The Devil, Moscow, and the Best Book You’ve Never Read
A close friend in college emigrated to the US from Russia shortly after the fall of the Soviet Union. At the time, I had yet to read the classics of Russian literature, so one day while walking to class I asked for her advice: “where should I start, Dostoyevsky or Tolstoy?”
“Neither” she quickly replied, shaking her head. “If you really want to understand Russia, in particular the Russian people or just people in general, the book you have to read is one you’ve probably never heard of, it’s called The Master and Margarita.”
A classic of Soviet literature penned by Mikhail Bulgakov during the height of 1930s Stalinist repression, the book opens when a peculiar man named Woland sits beside two members of Moscow’s intellectual elite on a park bench in the heart of the city.
Woland introduces himself as a foreign professor specializing in black magic. But what Woland neglects to tell these two men is that he is in fact the devil, who has come to visit Moscow on an existential adventure, as the USSR claims to be atheistic. With no God, the devil cannot exist.
The Master and Margarita is a book that does many things, it’s one of the more bizarre yet brilliant creations of 20th century literature. That brilliance seems to emanate from these perplexing dualisms, like the devil not existing without God. It lambasts cowardice but assigns no blame to the cowardly, it vilifies the devil but allows him to redeem devilish behavior, it praises goodness but stipulates that for goodness to exist we must also endure evil.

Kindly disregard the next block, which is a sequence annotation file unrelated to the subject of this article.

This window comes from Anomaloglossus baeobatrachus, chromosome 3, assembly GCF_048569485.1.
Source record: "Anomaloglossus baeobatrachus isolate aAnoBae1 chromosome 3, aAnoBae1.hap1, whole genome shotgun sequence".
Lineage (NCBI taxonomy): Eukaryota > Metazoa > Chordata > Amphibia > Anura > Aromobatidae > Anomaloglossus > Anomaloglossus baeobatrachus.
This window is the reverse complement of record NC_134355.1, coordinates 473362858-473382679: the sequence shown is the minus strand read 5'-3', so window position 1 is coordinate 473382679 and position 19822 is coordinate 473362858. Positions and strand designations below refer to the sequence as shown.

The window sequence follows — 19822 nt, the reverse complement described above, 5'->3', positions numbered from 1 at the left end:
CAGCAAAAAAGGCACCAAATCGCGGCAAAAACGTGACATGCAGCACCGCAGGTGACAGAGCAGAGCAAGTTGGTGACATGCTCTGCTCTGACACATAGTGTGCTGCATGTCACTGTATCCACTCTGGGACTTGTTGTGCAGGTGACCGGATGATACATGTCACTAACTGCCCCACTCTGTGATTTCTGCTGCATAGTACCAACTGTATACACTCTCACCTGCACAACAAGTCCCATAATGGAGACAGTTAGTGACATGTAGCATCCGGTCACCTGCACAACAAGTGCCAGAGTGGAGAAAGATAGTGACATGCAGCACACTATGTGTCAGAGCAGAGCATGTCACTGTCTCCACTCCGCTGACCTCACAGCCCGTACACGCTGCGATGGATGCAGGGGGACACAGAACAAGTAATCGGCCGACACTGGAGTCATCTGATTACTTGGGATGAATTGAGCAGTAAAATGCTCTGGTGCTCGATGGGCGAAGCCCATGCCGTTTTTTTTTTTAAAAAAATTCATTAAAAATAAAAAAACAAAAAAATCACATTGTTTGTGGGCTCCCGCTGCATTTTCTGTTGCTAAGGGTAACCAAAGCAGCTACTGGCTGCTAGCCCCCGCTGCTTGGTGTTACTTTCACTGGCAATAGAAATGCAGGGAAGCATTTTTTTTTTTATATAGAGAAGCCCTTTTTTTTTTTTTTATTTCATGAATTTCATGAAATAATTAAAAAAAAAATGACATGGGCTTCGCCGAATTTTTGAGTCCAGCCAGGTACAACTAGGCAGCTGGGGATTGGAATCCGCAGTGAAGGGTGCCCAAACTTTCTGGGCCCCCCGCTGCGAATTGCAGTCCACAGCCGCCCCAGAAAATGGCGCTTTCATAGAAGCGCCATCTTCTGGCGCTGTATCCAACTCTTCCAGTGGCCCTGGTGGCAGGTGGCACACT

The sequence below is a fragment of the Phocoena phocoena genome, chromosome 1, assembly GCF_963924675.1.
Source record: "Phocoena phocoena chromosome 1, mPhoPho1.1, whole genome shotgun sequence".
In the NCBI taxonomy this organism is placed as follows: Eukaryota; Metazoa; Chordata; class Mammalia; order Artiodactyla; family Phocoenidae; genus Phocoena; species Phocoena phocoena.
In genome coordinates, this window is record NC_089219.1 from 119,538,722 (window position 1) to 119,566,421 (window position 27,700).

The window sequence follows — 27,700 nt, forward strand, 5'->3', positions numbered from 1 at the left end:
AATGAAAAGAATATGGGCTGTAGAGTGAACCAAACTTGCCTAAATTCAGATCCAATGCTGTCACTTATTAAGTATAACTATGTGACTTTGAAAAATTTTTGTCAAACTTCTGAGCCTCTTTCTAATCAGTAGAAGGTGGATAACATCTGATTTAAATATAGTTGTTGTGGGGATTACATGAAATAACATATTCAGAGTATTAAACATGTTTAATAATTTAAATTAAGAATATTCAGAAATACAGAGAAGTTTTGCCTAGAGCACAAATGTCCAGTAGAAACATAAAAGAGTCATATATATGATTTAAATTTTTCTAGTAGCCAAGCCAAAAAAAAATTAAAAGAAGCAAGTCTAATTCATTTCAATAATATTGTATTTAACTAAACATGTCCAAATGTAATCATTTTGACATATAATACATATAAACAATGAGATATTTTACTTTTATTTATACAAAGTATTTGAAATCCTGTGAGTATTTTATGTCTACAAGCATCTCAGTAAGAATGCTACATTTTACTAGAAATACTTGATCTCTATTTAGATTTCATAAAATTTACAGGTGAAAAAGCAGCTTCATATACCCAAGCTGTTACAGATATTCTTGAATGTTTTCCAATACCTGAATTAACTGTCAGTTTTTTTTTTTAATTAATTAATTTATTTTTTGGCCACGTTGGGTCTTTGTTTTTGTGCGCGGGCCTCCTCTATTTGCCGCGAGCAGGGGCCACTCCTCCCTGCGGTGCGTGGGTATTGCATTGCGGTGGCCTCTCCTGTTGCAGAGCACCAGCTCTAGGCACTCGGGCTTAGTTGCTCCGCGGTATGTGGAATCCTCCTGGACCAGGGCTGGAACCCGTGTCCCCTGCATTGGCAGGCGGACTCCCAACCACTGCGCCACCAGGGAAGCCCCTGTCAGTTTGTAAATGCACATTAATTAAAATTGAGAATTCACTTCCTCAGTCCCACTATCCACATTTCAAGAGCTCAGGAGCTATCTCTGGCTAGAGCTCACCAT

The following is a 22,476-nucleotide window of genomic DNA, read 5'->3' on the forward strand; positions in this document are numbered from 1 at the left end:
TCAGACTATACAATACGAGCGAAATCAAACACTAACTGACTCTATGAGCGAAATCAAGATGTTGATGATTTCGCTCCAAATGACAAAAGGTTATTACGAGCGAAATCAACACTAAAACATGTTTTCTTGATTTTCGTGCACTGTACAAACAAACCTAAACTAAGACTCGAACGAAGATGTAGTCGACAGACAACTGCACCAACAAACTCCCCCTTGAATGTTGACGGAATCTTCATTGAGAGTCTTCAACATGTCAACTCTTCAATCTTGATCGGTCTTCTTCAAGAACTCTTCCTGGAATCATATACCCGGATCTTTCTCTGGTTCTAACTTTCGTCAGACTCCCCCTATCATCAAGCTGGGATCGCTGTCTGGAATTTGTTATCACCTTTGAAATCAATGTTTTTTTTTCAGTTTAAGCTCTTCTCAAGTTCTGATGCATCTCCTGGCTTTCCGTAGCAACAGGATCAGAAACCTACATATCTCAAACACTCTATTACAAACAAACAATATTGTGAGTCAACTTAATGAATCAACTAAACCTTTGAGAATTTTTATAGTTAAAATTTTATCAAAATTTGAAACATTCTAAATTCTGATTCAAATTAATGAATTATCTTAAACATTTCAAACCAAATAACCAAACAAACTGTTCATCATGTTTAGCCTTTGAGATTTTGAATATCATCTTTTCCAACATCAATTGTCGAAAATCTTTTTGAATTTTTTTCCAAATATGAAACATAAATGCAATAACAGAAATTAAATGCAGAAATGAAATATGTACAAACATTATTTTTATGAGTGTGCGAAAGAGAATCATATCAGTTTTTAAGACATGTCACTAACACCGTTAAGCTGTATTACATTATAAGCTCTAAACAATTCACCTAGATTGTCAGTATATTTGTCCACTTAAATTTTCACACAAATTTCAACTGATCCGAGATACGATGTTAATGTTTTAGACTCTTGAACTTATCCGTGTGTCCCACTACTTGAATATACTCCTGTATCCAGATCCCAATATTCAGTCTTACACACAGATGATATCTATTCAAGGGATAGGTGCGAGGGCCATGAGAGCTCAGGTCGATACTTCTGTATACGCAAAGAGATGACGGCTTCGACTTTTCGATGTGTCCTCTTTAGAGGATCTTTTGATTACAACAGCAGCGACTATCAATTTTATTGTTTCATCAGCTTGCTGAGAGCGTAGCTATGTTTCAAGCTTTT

These dualisms are not the primary reason why The Master and Margarita remained unpublished throughout Bulgakov’s lifetime. Instead, it went unpublished largely because the book offers a harsh critique of Soviet society. As my friend remarked, the book became so popular after its release that several common Russian phrases were born out of the text. Ultimately the book portrays collective Soviet values as mere illusions, something that Woland’s black magic only further reinforces. Citizens are neither atheist nor socialist, they merely pretend to be in the name of national identity, however conscious they are of the fact.
Conversely, in the west, we claim to live in a democratic, ethical society in which citizens of the free world have the fundamental right to live peacefully beyond the reach of tyrants. We take enormous pride in distinguishing right from wrong. We consider ourselves to be impenetrable and beyond reproach, having vanquished evil. If God did not exist in Soviet society, similarly then the devil does not exist in ours.
As Woland continues to engage his two park bench companions in conversation, they hold firm in their Soviet belief that God cannot exist because human beings exert self-control. Woland then posits that if somebody were to slip and fall under a subway car their death would hardly be an act of self-governance. You can guess what happens when one of the men gets up to leave and crosses the tracks of Moscow’s above-ground tram. The other, a man named Ivan who sees the accident, recognizes something is amiss but, upon voicing his concern about Woland’s identity, gets placed in a psychiatric facility by his fellow citizens.